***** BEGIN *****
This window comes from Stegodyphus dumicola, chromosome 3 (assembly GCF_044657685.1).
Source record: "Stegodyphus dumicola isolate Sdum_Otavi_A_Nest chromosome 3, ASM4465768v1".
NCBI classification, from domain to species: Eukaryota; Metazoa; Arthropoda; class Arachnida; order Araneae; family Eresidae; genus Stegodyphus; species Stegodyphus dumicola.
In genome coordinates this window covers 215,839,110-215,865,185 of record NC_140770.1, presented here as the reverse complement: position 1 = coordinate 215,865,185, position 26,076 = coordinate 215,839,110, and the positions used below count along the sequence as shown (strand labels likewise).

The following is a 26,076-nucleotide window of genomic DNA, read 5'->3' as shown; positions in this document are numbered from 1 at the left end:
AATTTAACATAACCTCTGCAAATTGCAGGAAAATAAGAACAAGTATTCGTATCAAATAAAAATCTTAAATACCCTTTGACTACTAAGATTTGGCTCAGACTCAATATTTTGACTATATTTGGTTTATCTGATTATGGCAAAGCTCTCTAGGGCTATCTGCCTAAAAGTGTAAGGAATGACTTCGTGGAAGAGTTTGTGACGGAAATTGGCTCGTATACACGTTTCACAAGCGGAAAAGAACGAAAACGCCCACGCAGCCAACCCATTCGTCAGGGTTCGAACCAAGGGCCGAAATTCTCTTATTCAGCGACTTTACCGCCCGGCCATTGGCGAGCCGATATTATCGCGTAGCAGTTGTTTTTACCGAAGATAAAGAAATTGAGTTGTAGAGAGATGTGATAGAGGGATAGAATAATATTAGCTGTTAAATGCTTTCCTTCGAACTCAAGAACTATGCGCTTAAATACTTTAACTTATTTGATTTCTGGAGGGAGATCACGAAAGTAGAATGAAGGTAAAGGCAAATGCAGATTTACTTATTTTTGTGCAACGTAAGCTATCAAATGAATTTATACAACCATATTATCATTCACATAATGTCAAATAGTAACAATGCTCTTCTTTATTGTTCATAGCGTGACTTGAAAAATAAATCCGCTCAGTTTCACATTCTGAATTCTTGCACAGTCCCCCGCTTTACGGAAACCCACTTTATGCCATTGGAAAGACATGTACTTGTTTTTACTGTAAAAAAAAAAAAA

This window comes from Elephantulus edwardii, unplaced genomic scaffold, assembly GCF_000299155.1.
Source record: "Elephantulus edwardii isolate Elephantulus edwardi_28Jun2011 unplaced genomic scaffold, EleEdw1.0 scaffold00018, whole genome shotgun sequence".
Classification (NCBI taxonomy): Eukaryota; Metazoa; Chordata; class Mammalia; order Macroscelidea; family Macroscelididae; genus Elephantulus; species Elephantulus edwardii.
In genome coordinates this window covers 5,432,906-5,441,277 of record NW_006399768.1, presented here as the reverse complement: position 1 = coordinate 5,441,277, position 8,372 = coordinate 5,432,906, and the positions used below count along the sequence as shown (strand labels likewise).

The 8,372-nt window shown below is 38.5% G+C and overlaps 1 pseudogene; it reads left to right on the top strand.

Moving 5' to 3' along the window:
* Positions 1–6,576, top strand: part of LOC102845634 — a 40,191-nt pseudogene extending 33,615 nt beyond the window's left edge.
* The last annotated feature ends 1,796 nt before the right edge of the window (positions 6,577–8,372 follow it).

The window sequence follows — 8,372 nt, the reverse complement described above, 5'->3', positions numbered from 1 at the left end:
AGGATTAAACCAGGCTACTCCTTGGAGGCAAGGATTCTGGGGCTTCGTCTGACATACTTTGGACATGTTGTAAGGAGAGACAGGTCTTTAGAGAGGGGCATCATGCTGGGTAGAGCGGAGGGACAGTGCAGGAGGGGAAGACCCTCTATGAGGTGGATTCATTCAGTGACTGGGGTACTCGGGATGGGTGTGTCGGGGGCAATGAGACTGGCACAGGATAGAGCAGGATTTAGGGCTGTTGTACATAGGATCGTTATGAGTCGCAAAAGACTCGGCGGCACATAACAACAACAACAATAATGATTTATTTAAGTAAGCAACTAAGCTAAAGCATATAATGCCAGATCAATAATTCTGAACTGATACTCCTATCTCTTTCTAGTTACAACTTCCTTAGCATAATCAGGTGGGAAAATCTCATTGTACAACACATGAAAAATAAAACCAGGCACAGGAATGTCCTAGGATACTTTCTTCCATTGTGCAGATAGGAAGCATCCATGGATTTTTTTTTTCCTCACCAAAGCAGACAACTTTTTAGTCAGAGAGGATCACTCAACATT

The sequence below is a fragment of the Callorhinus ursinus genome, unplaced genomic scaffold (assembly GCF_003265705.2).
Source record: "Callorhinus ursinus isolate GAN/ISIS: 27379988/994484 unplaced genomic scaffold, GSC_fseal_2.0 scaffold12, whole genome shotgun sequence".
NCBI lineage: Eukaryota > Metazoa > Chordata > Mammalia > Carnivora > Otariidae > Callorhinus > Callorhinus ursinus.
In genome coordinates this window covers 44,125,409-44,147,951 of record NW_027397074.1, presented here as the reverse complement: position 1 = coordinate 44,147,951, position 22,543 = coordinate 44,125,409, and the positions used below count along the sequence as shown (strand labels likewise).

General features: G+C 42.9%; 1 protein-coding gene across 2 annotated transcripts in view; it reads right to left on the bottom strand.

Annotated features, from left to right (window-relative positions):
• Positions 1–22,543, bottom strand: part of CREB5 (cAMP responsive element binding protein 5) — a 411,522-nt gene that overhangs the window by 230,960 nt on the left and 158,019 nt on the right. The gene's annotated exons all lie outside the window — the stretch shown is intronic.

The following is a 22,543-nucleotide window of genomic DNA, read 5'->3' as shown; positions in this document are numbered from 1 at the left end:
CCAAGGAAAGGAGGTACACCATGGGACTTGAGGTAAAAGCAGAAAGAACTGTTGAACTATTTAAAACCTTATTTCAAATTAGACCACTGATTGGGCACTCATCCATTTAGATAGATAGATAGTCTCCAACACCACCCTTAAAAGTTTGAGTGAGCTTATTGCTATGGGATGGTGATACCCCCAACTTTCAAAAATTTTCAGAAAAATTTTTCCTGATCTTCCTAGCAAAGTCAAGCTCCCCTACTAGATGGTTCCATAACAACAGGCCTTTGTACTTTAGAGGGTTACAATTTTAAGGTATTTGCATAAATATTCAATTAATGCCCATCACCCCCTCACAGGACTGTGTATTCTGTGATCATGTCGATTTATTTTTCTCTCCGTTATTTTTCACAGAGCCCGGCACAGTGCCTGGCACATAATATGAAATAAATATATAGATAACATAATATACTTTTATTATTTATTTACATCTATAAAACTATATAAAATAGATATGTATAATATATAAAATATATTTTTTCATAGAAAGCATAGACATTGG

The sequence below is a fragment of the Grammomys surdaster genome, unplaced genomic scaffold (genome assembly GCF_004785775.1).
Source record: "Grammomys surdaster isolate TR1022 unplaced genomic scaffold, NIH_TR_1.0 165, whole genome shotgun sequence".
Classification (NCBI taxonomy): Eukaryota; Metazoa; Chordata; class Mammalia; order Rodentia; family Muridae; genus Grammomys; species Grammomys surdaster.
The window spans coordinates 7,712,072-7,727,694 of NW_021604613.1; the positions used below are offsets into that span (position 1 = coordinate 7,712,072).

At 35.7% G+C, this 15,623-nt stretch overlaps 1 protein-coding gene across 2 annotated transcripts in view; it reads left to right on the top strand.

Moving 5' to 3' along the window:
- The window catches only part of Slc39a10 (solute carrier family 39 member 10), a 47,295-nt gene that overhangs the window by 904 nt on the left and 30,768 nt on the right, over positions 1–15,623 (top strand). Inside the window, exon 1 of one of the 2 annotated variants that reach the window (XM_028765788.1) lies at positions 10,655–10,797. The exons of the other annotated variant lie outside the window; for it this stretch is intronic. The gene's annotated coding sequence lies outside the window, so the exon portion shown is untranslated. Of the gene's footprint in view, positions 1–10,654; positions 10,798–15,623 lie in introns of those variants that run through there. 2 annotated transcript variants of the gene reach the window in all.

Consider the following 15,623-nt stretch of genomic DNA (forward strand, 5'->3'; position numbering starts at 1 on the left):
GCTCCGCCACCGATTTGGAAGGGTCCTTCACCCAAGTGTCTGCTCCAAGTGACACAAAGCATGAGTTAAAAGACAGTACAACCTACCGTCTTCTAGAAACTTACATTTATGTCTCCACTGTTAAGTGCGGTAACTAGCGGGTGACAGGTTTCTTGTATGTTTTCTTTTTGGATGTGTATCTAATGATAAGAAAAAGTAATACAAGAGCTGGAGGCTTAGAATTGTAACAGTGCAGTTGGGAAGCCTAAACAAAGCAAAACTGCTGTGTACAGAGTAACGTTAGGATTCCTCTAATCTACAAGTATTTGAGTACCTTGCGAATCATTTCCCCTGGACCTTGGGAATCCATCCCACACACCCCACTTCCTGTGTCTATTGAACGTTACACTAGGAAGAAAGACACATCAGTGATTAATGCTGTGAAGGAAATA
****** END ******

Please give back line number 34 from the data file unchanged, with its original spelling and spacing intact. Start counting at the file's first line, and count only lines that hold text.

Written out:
GCTCCGCCACCGATTTGGAAGGGTCCTTCACCCAAGTGTCTGCTCCAAGTGACACAAAGCATGAGTTAAAAGACAGTACAACCTACCGTCTTCTAGAAACTTACATTTATGTCTCCACTGTTAAGTGCGGTAACTAGCGGGTGACAGGTTTCTTGTATGTTTTCTTTTTGGATGTGTATCTAATGATAAGAAAAAGTAATACAAGAGCTGGAGGCTTAGAATTGTAACAGTGCAGTTGGGAAGCCTAAACAAAGCAAAACTGCTGTGTACAGAGTAACGTTAGGATTCCTCTAATCTACAAGTATTTGAGTACCTTGCGAATCATTTCCCCTGGACCTTGGGAATCCATCCCACACACCCCACTTCCTGTGTCTATTGAACGTTACACTAGGAAGAAAGACACATCAGTGATTAATGCTGTGAAGGAAATA